This growing trend has been studied by researchers and professionals for over thirty years. Kids, teenagers and pre-teens have been getting weightier steadily over those years and there are tremendous health implications of this. Over the last few decades a ton of research and many studies have been done about this subject.
 
One thing is for sure, obesity that happens in the early years is a serious risk factor for terrible diseases later in life. The most important thing parents need to realize is that there is quite a lot more to this particular story. Children who suffer from clinical obesity will be forced to deal with the affects of their conditions far before they grow into adulthood.

Every physical area of the human body is put under severe stress from being obese. Obstructive sleep apnea is a potentially dangerous problem that a child can have from being obese. However, there are other issues that interfere with normal breathing.

Because of a weight condition, a child can develop asthma. Exercise intolerance is another term that is often used and it is challenges that face the normal breathing process. People that are overweight seem to always have labored breathing and you may have noticed this. This is caused by the body having to work harder and breathe harder. Your cardiovascular system is just going to get more stress on it because of this.

Pretty much anybody who is obese is forced to deal with a bunch of psychological challenges. Children who feel like they are being constantly abused by their classmates are more likely to suffer from things like low self confidence and self esteem, high stress and anxiety levels and might even hate themselves. There are all quiet problems that obese kids and teens typically try to handle all by themselves. If the situation is allowed to go on long enough the person dealing with it could even develop sociopathic behaviors. We have no data about the number of obese high school students who go on to attend college. But our guess is there are relatively few, or there are far more obese high school students than college students. Could you really blame them for choosing not to go when they probably imagine those years to be just as torturous as their high school years?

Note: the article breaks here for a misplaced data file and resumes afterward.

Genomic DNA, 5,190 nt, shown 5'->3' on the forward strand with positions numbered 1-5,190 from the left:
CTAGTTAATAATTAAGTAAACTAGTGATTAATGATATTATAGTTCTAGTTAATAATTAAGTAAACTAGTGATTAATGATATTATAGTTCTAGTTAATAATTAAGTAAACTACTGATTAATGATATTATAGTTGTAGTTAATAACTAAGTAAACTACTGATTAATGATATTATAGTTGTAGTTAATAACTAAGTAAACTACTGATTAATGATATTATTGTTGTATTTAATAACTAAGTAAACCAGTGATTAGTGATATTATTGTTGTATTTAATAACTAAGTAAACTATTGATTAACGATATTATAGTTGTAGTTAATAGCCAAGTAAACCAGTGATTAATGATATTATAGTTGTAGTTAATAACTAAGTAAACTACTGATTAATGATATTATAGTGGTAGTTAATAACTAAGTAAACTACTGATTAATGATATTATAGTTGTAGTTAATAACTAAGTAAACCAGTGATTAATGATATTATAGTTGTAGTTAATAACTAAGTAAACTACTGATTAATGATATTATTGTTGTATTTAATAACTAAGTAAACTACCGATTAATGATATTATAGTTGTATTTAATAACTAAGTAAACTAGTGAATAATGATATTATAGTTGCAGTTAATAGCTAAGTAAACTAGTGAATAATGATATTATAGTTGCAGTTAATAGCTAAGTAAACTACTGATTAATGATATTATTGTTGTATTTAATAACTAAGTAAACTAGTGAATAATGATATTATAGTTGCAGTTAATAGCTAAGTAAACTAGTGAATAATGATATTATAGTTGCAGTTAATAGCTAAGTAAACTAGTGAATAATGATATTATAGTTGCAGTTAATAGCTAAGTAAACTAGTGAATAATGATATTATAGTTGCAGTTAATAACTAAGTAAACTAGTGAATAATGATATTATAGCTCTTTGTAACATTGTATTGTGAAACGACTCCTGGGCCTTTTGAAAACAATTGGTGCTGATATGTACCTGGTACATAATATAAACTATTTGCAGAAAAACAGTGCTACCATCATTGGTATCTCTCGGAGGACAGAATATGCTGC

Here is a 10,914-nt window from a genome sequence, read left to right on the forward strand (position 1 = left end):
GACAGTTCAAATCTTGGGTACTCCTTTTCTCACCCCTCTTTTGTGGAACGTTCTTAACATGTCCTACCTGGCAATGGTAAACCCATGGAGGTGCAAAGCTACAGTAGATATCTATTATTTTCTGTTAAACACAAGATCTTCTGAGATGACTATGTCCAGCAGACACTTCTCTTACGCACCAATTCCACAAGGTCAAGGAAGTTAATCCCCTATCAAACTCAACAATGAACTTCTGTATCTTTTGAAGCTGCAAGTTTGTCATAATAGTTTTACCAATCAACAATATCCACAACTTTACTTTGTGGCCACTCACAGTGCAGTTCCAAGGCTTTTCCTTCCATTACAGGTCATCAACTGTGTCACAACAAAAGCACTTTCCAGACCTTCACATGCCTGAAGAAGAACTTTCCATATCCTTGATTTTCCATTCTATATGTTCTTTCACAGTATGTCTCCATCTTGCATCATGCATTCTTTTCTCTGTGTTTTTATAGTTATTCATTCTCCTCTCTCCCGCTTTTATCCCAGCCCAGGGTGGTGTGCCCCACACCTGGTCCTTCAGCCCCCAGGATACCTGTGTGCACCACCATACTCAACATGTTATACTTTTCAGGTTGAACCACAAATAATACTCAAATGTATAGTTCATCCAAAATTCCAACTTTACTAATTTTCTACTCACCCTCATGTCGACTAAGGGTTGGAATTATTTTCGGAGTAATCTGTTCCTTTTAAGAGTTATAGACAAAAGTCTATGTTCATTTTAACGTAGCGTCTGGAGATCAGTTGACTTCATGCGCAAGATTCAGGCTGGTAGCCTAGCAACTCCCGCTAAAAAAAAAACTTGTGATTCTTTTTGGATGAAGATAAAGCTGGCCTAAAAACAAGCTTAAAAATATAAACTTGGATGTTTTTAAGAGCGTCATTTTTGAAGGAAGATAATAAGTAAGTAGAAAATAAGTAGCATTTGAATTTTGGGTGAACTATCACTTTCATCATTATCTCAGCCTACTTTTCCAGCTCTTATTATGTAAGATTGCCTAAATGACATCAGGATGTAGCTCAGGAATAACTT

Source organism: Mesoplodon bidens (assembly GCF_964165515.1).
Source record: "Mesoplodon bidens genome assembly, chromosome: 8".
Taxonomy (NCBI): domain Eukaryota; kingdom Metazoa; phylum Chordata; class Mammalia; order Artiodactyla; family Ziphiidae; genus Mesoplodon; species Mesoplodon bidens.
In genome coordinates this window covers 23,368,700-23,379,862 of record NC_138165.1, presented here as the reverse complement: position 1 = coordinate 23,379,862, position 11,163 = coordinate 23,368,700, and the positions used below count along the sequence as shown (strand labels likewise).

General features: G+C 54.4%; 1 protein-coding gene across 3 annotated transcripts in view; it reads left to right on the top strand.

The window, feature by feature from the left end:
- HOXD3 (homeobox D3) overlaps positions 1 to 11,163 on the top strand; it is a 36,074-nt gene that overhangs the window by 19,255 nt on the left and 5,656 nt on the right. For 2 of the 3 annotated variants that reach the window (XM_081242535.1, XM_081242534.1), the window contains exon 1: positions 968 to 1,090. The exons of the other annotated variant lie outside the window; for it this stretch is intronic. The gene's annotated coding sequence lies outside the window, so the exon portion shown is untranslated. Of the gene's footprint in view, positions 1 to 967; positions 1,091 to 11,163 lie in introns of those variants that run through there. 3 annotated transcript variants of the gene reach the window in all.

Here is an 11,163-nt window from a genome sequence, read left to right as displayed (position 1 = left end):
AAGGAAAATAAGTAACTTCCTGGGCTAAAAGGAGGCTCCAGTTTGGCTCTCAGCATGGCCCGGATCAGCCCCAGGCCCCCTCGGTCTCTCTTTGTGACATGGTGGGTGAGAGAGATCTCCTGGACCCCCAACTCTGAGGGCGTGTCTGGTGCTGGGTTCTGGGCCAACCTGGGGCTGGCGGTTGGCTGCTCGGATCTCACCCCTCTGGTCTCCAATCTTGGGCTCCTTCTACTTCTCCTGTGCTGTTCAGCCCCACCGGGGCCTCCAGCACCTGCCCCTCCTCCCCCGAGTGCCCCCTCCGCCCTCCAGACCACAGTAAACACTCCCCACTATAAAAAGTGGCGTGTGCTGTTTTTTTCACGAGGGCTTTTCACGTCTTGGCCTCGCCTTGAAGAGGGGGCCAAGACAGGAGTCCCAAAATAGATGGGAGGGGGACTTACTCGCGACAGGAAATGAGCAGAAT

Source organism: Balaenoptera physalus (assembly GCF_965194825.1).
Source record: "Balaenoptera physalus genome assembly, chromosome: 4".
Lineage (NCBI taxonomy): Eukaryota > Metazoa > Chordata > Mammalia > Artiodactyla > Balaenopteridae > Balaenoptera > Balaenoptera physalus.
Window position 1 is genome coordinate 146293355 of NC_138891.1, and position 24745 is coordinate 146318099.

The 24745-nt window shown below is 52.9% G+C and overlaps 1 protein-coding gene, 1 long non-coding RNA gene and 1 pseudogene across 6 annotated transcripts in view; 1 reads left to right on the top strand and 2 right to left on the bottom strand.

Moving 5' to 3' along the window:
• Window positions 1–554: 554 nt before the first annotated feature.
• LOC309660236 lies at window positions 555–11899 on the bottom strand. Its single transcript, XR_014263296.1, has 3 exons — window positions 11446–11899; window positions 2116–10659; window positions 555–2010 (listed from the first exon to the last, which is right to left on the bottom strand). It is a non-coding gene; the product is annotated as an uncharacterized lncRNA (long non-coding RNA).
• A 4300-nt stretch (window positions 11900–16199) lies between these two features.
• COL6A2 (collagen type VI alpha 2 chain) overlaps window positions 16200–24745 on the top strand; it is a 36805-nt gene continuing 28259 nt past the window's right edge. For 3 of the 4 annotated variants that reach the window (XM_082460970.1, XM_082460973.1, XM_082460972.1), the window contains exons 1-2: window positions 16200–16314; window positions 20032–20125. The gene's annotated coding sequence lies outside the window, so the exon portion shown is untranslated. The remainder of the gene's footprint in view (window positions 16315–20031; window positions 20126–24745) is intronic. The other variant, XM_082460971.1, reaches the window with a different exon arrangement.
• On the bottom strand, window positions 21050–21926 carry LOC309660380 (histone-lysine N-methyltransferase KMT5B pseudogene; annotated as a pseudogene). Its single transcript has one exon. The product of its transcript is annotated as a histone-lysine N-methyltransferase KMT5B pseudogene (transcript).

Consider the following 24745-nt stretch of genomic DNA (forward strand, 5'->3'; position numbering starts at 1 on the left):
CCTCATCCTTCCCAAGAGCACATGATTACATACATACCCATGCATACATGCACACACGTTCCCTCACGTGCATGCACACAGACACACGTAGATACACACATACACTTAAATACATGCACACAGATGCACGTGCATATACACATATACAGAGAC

During the teen years a person's individualization and personality development get faster. Along with those processes are the development of the teen's body image which is known to be critical at that stage. An obese teen is going to have a hard time developing normally as far as these things are concerned. This means that when the teen leaves high school he or she will be at severe developmental disadvantages. The ability to compete and succeed, in normally accepted standards, will be almost non-existent for many. Obese kids and young adults have often been (accurately) described as "the walking wounded." This is because of the way that obesity scars the body and the spirit.

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Tuesday, January 1, 2013

Mums overfeeding already obese kids

A new research has suggested mothers are overfeeding their children, who are already fat, because they are unable to tell if they are too chubby.

A survey of nearly 300 mothers found that they struggled to judge the weight of their own toddlers.

According to the experts, this blind spot could lead to youngsters being encouraged to overeat, predisposing them to obesity in later life.

Figures showed that around 27 percent of British children are now overweight.

Rapid early weight gain before two years of age is associated with a two to threefold increase in the risk of obesity later in life.

Byrne said parents are not given the support that they need to understand normal child growth and how to pick up weight problems in their children